God, according to this idea, had to withdraw in order to make a void within himself where creation - and hence freedom - could come into existence, and the Emperor imitates this action. In doing so, he enables the complete divine name to manifest through him, the complete authority of God, the post of the Emperor, "the state of consciousness of the complete synthesis of mysticism, gnosis and sacred magic", initiation. That is, the state of consciousness in which the temporal and eternal are one and are simultaneously visible. This sanctification of the Divine Name in humanity is the deeper meaning of the first petition of the Lord's Prayer, "hallowed be thy name".
Another digression, this time on Hermetic philosophy, concludes: "its teaching... consists of spiritual exercises and all its arcana (including the Arcana of the Tarot) are practical spiritual exercises, whose aim is to awaken from sleep ever-deeper layers of consciousness." The Gospels are also spiritual exercises, for participation, not just scrutiny. "The aim of spiritual exercises is depth. It is necessary to become deep in order to be able to attain experience and knowledge of profound things. And it is symbolism which is the language of depth - thus arcana, expressed by symbols, are both the means and the aim of the spiritual exercises of which the living tradition of Hermetic philosophy is composed." After a digression on reincarnation - which he sees as God giving multiple opportunities to begin again - he states, "An arcanum practised as a spiritual exercise for a sufficient length of time becomes an aptitude. It does not give the pupil knowledge of new facts, but makes him suited to acquire such knowledge when he has need of it... The initiate is one who knows how to attain knowledge, i.e. who knows how to ask, seek and put into practice the appropriate means in order to succeed... Spiritual exercises alone have taught him." He calls this the arcanum of the three united endeavours (ask, seek, knock), which lead to receiving, finding and gaining access.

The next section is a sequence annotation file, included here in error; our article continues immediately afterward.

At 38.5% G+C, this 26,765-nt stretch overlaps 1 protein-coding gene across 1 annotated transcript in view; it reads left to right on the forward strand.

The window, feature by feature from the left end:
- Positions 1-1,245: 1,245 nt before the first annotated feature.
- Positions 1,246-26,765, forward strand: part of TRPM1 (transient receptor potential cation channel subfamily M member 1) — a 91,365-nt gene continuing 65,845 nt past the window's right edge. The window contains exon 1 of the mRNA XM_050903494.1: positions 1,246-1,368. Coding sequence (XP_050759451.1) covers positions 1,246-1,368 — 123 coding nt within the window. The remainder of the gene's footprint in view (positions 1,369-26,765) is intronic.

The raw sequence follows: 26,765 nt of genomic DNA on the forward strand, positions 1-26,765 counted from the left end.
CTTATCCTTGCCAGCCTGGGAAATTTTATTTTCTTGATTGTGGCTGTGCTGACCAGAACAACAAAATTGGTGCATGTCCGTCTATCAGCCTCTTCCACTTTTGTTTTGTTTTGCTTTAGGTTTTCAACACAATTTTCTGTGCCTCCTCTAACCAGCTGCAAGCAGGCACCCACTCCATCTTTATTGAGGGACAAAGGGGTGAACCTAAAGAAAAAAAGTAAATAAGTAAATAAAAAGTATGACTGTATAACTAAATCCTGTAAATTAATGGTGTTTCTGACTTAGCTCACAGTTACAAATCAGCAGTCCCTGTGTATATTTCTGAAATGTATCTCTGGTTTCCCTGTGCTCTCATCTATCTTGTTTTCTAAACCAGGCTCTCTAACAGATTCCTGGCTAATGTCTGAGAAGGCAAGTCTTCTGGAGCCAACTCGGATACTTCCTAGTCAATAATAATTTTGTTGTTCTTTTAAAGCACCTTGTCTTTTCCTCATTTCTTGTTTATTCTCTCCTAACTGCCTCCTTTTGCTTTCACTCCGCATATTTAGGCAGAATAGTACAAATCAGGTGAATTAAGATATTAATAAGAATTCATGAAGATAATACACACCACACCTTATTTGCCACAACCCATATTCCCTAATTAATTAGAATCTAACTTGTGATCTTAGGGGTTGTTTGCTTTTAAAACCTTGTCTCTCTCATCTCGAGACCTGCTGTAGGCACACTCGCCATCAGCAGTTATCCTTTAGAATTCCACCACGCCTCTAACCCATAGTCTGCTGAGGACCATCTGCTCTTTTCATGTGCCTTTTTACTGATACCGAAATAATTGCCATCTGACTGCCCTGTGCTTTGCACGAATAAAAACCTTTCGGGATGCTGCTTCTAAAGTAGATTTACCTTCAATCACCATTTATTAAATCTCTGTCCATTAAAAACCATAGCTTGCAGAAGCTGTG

The Emperor is thus the one who has authority because he represents humanity before God. He is not superhuman, but more human than anyone else and so is worthy to guard the Throne of David. In becoming fully human, he is also being transformed into the image and likeness of God; in renouncing the four arbitrary liberties of humanity, he is crucified, wounded with four wounds.
This is a complicated and digression-filled letter with multiple points which, ironically, don't appear fully integrated (given that the Emperor is the fully integrated man). The most immediately valuable to me are the side points about spiritual exercises as preparation for knowledge, making you the kind of person who can know. A spiritual exercise in which we renounce intellectual initiative, movement, action and personal missions - in which we sit silent and still and listen - is therefore preparation for us to be filled with knowledge of God, to become truly ourselves, truly human and in the image of God. This, then, is the purpose of Centering Prayer.
Friday, 20 July 2007
The Pentasystem already has the escalation idea (it's called shifting the ground of the conflict, and it increases the seriousness of the consequences of rolling certain numbers on the dice). What about the "sees" and "raises"? It's at least possible that I can achieve a similar feel, using a recycled idea from City of Masks.